While the 30-day mortality rate of patients not receiving systemic therapy during this period was 14%, it was 28% for those undergoing systemic therapy within 1 to 3 months of COVID-19 diagnosis. In comparison, those patients receiving their last systemic cancer treatment less than 2 weeks, 2 to 4 weeks, and 3 to 12 months prior to diagnosis of COVID-19 had mortality rates of 17%, 17%, and 18%, respectively.
Furthermore, for the overall cohort of patients undergoing systemic cancer treatment within 12 months of COVID-19 diagnosis, the 30-day mortality rate according to type of treatment received was highest for those treated with chemoimmunotherapy at 30% and lowest for those receiving endocrine therapy at 11%, with 30-day mortality rates for those receiving chemotherapy, immunotherapy, chemoradiotherapy, and targeted therapy were reported to be 18%, 14%, 18%, and 17% respectively.
“Immunotherapy-alone [patients] had similar rates of death compared with those not on treatment within the past year,” Dr Wise-Draper emphasized.
Using the standard mortality ratio (SMR) to investigate the impact of anticancer type and timing of treatment, with the SMR denominator represented by the overall cohort, the SMR for patients treated with chemoimmunotherapy within 2 weeks of COVID-19 diagnosis was 2.13 (95% CI, 1.02-3.91), although the SMRs for those receiving immunotherapy alone and endocrine therapy alone at this time point were 0.93 (95% CI, 0.44-1.70) and 0.64 (95% CI, 0.44-0.89), respectively.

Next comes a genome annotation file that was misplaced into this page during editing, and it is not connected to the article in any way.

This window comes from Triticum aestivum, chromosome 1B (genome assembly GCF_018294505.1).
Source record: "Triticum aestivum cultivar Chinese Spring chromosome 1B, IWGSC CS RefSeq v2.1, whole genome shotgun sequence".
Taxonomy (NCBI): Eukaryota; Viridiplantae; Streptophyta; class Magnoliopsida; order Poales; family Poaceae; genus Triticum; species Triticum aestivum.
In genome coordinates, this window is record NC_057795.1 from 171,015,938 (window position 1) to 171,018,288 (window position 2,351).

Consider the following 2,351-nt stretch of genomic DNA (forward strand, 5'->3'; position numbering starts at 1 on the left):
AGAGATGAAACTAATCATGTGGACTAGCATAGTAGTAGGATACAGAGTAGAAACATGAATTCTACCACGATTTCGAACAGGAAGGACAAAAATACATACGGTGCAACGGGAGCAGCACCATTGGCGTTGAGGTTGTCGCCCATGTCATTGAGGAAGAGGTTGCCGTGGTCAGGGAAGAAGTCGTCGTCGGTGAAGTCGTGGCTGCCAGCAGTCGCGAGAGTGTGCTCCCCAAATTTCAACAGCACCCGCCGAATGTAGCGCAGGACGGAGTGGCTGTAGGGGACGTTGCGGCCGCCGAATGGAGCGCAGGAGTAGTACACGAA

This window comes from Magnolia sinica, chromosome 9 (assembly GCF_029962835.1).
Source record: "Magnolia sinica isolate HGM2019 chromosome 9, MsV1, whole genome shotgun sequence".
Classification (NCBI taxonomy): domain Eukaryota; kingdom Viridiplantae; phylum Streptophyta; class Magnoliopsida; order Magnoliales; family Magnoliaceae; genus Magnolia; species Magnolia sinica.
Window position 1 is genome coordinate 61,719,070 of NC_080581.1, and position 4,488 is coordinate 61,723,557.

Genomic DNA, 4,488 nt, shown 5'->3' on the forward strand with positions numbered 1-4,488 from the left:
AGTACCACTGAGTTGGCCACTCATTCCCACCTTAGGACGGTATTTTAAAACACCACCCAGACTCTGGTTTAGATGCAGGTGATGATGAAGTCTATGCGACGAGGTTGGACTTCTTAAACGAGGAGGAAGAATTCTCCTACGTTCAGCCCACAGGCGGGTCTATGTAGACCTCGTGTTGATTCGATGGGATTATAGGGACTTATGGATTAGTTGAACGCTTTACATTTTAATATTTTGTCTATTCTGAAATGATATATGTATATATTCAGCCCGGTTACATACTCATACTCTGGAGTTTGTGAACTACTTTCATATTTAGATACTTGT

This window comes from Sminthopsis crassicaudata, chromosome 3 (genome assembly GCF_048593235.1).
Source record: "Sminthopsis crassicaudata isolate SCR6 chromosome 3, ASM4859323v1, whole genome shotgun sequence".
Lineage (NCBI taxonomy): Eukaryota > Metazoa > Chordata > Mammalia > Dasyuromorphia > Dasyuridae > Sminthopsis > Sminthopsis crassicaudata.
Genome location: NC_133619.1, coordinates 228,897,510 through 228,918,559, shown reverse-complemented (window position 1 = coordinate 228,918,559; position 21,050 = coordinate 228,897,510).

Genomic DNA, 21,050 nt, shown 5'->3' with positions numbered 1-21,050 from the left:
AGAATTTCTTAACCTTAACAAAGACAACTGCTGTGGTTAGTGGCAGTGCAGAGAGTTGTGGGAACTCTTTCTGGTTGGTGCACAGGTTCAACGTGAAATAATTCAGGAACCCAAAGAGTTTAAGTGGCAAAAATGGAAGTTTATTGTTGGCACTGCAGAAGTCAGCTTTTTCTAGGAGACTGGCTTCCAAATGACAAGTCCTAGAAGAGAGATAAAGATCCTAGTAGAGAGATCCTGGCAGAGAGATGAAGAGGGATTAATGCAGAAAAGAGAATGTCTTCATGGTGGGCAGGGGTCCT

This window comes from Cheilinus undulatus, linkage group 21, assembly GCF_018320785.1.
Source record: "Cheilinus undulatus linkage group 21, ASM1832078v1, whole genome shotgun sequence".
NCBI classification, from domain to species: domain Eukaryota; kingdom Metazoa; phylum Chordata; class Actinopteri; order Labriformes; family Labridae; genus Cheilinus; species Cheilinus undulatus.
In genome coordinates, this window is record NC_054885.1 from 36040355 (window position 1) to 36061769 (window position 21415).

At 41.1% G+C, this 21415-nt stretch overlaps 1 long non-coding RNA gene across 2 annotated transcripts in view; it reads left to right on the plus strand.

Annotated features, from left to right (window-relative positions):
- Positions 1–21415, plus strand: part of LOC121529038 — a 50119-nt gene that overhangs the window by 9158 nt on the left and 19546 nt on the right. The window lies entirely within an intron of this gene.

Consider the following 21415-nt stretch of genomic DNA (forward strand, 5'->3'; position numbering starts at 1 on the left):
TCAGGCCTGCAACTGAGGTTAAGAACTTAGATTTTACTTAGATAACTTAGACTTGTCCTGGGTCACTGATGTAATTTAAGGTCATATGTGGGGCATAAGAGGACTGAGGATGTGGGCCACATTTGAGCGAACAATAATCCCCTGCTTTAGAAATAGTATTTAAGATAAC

Although SMRs for patients receiving chemoimmunotherapy were not available for other treatment time points, when considering the cohort of patients receiving systemic anticancer therapy within 1 to 3 months of COVID-19, those receiving targeted therapy during this time period had the highest risk of mortality with a SMR of 2.31 (95% CI, 1.59-3.25).
“Anti-CD20 inhibitors and [vascular endothelial growth factor] inhibitors were the most common drugs administered in the targeted therapy group and had high mortality if given 1 to 3 months prior to infection,” commented Dr Wise-Draper.
“The most striking data,” she continued, was that patients who had been given CD20 antibodies “1 to 3 months prior, even if given for curative intent, had a high mortality rate of 47%, indicating that B-cell depletion may increase risk for severe COVID-19 infection.”
In her concluding remarks, Dr Wise-Draper noted that “these data should be interpreted with caution as they were largely unadjusted descriptive statistics with some missing data.”
Disclosures: CCC19 is sponsored by the Vanderbilt-Ingram Cancer Center with funding provided by the National Cancer Institute. For a full list of disclosures, please refer to the study abstract.
Read more of Cancer Therapy Advisor‘s coverage of the ESMO Virtual Congress 2020 by visiting the conference page.
- Wise-Draper TM, Desai A, Elkrief A, et al. Systemic cancer treatment-related outcomes in patients with SARS-CoV-2 infection: A CCC19 registry analysis. Presented at: European Society of Medical Oncology (ESMO) Virtual Congress 2020; September 19-21, 2020. Abstract LBA71.
- The COVID-19 & Cancer Consortium. https://ccc19.org/. Accessed September 19, 2020.
- Kuderer KM, Choueiri TK, Shah DP, et al. Clinical impact of COVID-19 on patients with cancer (CCC19): a cohort study. Lancet. 2020;395:1907-1918. doi:10.1016/S0140-6736(20)31187-9